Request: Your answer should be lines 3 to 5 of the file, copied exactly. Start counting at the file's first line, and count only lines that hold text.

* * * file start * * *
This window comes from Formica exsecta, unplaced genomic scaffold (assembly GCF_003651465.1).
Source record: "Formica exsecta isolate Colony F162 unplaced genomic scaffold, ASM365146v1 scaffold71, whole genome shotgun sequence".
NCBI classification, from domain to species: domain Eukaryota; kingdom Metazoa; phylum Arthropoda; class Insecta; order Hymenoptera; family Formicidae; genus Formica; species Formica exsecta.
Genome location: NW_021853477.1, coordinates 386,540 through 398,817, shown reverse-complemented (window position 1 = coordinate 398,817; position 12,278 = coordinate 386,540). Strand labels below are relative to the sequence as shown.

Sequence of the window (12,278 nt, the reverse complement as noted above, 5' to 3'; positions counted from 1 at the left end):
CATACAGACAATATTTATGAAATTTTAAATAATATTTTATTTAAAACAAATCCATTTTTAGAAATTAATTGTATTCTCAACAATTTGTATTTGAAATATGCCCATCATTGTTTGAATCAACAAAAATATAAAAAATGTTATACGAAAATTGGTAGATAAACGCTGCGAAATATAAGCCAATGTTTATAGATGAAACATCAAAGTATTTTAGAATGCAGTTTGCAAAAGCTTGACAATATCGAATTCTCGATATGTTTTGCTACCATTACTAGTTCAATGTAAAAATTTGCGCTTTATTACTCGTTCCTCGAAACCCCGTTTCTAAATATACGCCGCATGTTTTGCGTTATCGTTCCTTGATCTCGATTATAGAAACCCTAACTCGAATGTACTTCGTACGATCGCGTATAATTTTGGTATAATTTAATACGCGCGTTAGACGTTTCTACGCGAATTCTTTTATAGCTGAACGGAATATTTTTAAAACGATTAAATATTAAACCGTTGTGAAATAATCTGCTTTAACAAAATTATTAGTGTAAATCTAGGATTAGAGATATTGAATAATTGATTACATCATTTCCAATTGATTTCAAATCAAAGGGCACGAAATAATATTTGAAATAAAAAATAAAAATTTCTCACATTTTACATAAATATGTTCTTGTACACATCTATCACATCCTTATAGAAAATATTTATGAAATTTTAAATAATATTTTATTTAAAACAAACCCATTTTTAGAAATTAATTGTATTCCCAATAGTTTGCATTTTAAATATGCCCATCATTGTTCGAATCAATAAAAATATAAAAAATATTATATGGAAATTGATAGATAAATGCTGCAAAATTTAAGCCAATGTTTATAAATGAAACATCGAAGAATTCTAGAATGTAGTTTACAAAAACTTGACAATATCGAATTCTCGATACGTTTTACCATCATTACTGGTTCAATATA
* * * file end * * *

NCBI classification, from domain to species: domain Eukaryota; kingdom Metazoa; phylum Arthropoda; class Insecta; order Hymenoptera; family Formicidae; genus Formica; species Formica exsecta.
Genome location: NW_021853477.1, coordinates 386,540 through 398,817, shown reverse-complemented (window position 1 = coordinate 398,817; position 12,278 = coordinate 386,540). Strand labels below are relative to the sequence as shown.

Sequence of the window (12,278 nt, the reverse complement as noted above, 5' to 3'; positions counted from 1 at the left end):